Service Dog: In, Student Resource Officer: Out
JD5 Member Has Tails Wagging
Sometimes everyone needs a furry hug or someone to just sit and listen during a difficult time. So meet Lola, a three-year-old Australian Shephard and the most recent member of the 5th Judicial District’s (JD5) team.
Over the last few years, service animals have seen a steady rise in popularity, not to mention effectiveness, from personal service animals to law enforcement to hospitals to everyday life. Research has proven that service animals can reduce stress in people dealing with very real-world issues and challenges.
Seeing the trend, JD5 began looking at ways it could not only do its job of ‘prosecuting bad guys’, but how it could help those affected most by crime and its many victims. Enter Lola, a four-legged helper from Paws for LEOs (LEO’s stands for Law Enforcement Officers) who joined the team earlier this year. Anchored in Buena Vista Paws for LEOs is a “…not for profit organization started in 2015 as the only organization to provide service dogs solely to law enforcement officers, emergency service providers, firefighters, search and rescue, and other first responders and their families…,” per their website.
“We are very excited to have Lola on our team, and announce this first of its kind program here to help our community in some of the toughest times they deal with,” said Bruce Brown, 5th Judicial District Attorney. “Not every crime has a clear cut answer, and Lola provides that bridge to help our most vulnerable deal with these tough situations and move on in life. Lola has been trained to assist victims’ advocates and juvenile diversion clients to provide emotional support and trauma relief.
However, as smart as Lola is she does have a few limitations. She can’t drive, or type on the computer, or answer the phone. That’s where Nancy Abila comes in. Serving as the Victim Services Coordinator in the JD5’s Lake County Office, Abila is not only the handler for Lola, but her family. Lola lives with Abila in Leadville and comes to work with her every day.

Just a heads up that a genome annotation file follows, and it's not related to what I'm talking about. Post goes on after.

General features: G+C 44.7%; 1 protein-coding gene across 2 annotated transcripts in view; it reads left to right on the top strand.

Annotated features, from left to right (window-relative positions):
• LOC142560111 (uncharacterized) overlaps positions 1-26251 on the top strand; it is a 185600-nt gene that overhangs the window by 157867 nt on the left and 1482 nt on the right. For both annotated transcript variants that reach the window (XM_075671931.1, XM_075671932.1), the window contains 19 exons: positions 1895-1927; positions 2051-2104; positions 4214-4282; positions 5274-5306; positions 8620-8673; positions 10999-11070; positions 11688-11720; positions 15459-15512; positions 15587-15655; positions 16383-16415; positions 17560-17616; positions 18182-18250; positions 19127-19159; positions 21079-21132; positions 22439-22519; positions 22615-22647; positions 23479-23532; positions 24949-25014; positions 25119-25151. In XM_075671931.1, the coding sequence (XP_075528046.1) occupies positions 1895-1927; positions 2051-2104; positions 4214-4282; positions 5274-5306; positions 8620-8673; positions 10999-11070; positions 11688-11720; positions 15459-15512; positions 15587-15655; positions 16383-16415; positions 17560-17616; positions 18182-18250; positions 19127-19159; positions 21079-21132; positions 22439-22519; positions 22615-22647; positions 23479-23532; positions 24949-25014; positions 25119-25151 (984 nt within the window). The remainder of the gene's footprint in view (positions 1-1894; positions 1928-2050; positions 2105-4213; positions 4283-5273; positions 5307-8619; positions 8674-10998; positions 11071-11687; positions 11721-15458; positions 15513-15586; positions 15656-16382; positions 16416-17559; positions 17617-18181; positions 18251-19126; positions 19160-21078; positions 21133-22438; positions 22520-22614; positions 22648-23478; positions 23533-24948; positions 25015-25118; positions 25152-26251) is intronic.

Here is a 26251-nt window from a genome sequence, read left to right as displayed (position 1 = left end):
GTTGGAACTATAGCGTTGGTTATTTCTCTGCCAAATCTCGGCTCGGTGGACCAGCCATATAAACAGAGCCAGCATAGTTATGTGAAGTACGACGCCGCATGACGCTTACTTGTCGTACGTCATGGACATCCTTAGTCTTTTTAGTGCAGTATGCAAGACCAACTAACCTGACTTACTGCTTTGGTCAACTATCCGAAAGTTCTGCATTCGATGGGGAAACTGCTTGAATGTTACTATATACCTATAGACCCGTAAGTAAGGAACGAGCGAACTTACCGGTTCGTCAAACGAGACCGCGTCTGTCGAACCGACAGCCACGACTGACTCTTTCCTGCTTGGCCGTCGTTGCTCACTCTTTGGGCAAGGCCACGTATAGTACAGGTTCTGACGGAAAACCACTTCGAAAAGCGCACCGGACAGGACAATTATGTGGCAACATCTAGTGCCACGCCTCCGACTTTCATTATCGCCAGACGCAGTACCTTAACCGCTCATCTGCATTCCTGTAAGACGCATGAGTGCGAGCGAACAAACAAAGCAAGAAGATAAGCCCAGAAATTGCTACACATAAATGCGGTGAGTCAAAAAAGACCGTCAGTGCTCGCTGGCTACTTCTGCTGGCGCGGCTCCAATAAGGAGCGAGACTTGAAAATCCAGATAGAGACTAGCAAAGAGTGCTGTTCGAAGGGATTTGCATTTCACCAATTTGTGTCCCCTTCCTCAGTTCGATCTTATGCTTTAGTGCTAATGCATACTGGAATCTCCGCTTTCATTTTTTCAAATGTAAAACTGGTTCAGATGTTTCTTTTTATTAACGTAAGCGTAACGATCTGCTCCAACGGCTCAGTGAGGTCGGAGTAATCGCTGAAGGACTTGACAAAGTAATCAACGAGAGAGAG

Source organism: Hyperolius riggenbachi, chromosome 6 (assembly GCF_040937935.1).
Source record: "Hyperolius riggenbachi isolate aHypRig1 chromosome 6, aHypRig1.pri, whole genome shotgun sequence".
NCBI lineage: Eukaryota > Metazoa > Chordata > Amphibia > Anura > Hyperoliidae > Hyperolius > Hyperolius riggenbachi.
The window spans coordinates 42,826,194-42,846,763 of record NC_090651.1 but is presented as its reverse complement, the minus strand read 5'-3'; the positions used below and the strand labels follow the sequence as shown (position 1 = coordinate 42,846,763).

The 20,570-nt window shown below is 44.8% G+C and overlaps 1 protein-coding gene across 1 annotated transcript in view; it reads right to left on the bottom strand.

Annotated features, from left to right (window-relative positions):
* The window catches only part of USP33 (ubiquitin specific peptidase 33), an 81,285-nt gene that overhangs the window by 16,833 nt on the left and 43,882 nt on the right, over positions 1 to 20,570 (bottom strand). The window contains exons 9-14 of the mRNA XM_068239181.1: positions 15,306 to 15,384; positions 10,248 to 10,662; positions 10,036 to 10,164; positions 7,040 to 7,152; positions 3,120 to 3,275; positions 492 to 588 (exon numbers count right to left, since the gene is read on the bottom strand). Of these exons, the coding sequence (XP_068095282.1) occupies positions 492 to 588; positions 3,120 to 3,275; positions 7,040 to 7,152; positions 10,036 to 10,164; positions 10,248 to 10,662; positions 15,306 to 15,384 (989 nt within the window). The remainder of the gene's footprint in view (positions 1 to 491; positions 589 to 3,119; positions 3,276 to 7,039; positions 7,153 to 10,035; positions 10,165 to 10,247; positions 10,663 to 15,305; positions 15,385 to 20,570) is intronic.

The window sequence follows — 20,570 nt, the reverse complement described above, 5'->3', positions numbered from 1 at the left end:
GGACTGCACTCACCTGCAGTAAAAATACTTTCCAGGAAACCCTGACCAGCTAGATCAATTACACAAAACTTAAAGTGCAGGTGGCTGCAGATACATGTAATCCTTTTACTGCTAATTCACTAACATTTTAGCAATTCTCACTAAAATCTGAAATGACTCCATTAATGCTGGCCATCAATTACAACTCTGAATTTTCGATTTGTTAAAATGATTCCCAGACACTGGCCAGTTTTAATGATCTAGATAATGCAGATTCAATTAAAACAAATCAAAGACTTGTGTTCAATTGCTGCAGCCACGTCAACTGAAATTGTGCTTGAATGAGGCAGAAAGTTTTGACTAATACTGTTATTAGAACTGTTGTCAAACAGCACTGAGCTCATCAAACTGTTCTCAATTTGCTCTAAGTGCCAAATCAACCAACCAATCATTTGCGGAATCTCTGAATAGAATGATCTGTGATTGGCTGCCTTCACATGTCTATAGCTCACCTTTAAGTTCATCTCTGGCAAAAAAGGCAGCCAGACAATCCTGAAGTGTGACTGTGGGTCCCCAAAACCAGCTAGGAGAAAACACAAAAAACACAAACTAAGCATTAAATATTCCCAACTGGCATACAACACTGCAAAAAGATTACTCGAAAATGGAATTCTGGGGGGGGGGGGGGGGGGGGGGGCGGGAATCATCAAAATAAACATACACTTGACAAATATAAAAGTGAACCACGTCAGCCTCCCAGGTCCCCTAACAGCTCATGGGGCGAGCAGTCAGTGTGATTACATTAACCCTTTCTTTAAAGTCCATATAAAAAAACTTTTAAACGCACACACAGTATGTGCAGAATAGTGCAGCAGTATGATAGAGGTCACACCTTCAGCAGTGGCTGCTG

“She is a very smart dog, and seems to enjoy her job,” said Abila. That job runs the gamut between helping those in the Juvenile Diversion Program, to visiting schools in Lake and Summit Counties, to paying special attention to kids with emotional or mental disabilities. Lola is also there to assist family members (especially children) after tough interviews related to victim advocate issues and other legal challenges. While not yet trained for being in the courtroom, Lola does bring a lot to the table.
“In the end, we think this is a real positive thing for our community and makes a tough process a little better,” said DA Brown. You may contact the District Attorney’s Office at DA5- P.O. Box 488, Breckenridge, CO 80424. (970) 453-2327. Or online at www.da5.us.
Leadville Police Department Staff Changes
On Saturday, Oct. 5 Leadville Police Chief Saige Bertolas distributed the following press release to media outlets via Lake County Public Information Officer Betty Benson regarding recent department staff changes.
Over the last six (6) weeks there have been several staff changes at the Police Department. Despite staff changes, the Leadville Police Department continues to serve this community with professionalism, courtesy, and diligence in all circumstances. Because staff changes are personnel matters, the reasons for resignations or terminations cannot be released to the public.
Chief Bertolas states that “the police department continues to see staff changes, so three (3) resignations over the last six weeks is not uncommon in this field. In that these resignations, are all personnel matters, we are not able to comment or provide additional information. The Leadville Police Department will continue serving Leadville & Lake County in all of our duties, including seeking the most qualified personnel to staff our department as well as continue to improve our service to this community.”
Based on the job postings, those resignations include the newly sworn-in Student Resource Officer (SRO). There has been no official comment from the Lake County School District concerning the resignation for a position that parents and staff have been advocating be re-established at schools in conjunction with the restorative justice program. In fact, as of October 7, the SRO position had not been posted on the school district’s website with other employment opportunities. The other positions listed on the City of Leadville website for the LPD include Police Officer.
Chief Bertolas asks the community that if you are aware of qualified (and post certified) individuals who would love to live in the mountains and serve in a growing and responsive department, please have them check the job openings.